For Lake Marion seniors Khalil Halls and Mike Williams, tonight’s 7 p.m. third-round S.C. High School League Class 2-A matchup against Dillon is not just their final home game in “The Swamp.”
It’s also an opportunity to avenge their school losses in other sports to the Wildcats, including a 57-0 pasting this past November in football to the eventual Class 2-A Division I champions.
“This is our last chance to beat this team and tomorrow will be our last time playing on that floor,” Halls said.
The top-ranked Gators (22-1) have won 15 straight, but are coming off a 52-50 win over eighth-ranked Marion. It was the first game during the streak decided by less than 10 points and came down to two free throws by Williams.
Both Halls and Brown believe the close win was actually a blessing in that it showed how the Gators could perform under fire.
“We just needed a game like that because we wanted to see how we would do under pressure,” Halls said.
Brown expects the Wildcats to try to match Lake Marion’s pressure defense and overwhelm then with their depth. Winners of 10 straight and the Region 8-AA champions, Dillon (18-7) is coming off a 69-59 victory over Mullins and has five players (forwards Olajawen Felton and Erireon Hayes and guards John Caulder, Jalik Bethea and Breon Page) averaging in double figures.
The winner will face either Wade Hampton or Silver Bluff in Saturday’s Lower State final at the Florence Civic Center. As far as All-Stater Halls is concerned, tonight’s contest is just as big as any final.
“Nothing is more important than leaving good memories on the court,” he said. “Out of all the games I’ve played, tomorrow night is the most important.”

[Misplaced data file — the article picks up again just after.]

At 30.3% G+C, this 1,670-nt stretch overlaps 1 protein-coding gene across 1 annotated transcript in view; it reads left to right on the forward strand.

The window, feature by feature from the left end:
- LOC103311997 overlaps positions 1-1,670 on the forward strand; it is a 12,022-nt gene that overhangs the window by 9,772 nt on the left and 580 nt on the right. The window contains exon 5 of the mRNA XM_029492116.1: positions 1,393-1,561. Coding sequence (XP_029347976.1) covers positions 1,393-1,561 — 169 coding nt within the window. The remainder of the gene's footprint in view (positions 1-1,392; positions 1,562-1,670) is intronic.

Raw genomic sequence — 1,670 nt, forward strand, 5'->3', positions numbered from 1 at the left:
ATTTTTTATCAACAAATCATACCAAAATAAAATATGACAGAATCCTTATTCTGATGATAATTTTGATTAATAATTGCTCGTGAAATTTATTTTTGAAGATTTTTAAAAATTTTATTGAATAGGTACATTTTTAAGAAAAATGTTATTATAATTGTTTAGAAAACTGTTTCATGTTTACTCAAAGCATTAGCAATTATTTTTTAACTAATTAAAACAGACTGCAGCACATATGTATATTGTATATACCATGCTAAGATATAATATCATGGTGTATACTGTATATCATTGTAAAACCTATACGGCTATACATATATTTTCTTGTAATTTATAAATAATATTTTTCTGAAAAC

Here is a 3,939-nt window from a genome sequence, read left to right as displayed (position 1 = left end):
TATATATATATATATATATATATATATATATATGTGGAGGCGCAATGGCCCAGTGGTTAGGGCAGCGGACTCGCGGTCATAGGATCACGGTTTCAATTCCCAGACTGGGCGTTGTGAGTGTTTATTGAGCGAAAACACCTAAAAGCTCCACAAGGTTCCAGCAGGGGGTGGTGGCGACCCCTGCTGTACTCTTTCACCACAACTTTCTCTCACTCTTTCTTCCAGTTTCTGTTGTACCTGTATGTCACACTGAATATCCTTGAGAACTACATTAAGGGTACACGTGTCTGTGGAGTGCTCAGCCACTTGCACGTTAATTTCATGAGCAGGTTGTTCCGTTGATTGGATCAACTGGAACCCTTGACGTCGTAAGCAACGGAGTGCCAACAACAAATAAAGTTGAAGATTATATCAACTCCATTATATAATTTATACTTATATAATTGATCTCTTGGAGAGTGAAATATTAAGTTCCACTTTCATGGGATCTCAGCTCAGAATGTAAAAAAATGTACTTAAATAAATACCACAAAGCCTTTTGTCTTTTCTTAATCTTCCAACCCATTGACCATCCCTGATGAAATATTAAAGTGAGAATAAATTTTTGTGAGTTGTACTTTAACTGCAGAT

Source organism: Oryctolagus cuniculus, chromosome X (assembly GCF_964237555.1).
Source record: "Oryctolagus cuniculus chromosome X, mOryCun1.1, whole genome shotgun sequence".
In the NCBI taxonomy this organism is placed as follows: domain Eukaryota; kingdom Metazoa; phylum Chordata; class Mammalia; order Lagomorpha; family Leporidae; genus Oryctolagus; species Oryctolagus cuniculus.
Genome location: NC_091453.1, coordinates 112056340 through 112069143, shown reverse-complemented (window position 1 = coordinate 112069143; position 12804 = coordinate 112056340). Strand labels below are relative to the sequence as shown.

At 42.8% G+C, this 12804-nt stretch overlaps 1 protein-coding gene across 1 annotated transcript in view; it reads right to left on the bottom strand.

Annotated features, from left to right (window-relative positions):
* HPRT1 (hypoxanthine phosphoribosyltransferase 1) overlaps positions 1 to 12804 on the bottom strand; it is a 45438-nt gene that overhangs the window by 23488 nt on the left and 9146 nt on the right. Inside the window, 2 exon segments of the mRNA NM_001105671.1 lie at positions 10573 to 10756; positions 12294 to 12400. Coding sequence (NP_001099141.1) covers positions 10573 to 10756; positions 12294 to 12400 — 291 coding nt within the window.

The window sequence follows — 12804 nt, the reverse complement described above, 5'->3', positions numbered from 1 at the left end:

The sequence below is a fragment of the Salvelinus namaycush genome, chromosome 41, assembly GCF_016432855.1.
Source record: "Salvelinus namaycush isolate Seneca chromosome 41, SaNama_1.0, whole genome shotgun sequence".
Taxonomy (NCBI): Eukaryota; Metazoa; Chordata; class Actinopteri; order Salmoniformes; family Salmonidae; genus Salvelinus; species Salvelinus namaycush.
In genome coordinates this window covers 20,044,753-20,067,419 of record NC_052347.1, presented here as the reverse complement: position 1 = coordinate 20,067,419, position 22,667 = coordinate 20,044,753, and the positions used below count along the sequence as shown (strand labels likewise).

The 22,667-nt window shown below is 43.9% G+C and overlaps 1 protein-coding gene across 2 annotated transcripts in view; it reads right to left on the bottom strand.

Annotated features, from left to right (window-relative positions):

SCISA CLASS 3-A PLAYOFFS
Orangeburg Prep vs. Augusta Christian
Mention “ninety-six” and some would immediately reference the Palmetto State town of the same name.
For the Orangeburg Prep boys’ basketball team, it’s a number which has served to galvanize them in their quest for the SCISA Class 3-A title. To reach that elusive goal, all the Indians have to do is play 96 minutes of winning basketball over three games.
“Once you get to the postseason, every game could be the last one,” Ripley said. “So, you want to make sure you go out and work your hardest to keep going. Like I told our guys, we’ve got 96 minutes and you can be a state champion if you play hard for 96 minutes. That’s what we’re hoping we can do. All we can do is work hard, put our work in and hope for the best.”
The clock starts ticking at 5 p.m. today at the Sumter Exhibition Center when OPS (18-12) faces second-seeded Augusta Christian (19-5) in a quarterfinal matchup. It’s the first meeting this season between the Indians and Lions, with the winner scheduled to face either Heathwood Hall or Hammond in Friday’s semifinal.
“They’re looking to prove something that they deserve the seeding that they got and the praise they’re receiving,” Ripley said.
Ripley is hoping for a similar effort from Saturday, when the Indians pulled off a 62-59 win over Pinewood Prep. Senior guards Paul Trimmier and Chris Hudson led by example by combining for 39 points and junior forward Davanian Murray added 11 in the win.
Ripley credited Trimmier, Hudson and fellow seniors Kyle Stokes, Morris Mirmow, Hobie Dennis and Damon Manley with providing strong leadership entering the postseason. He’s also praised the play of Murray.
“He’s been a real emotional leader for us,” Ripley said. “He’s come up big for us.”
As much as “96 minutes” is a goal, Ripley wants to see the Indians put together 32 minutes of solid play against a guard-oriented, athletic Lions’ team before looking ahead to Friday and possibly Saturday.
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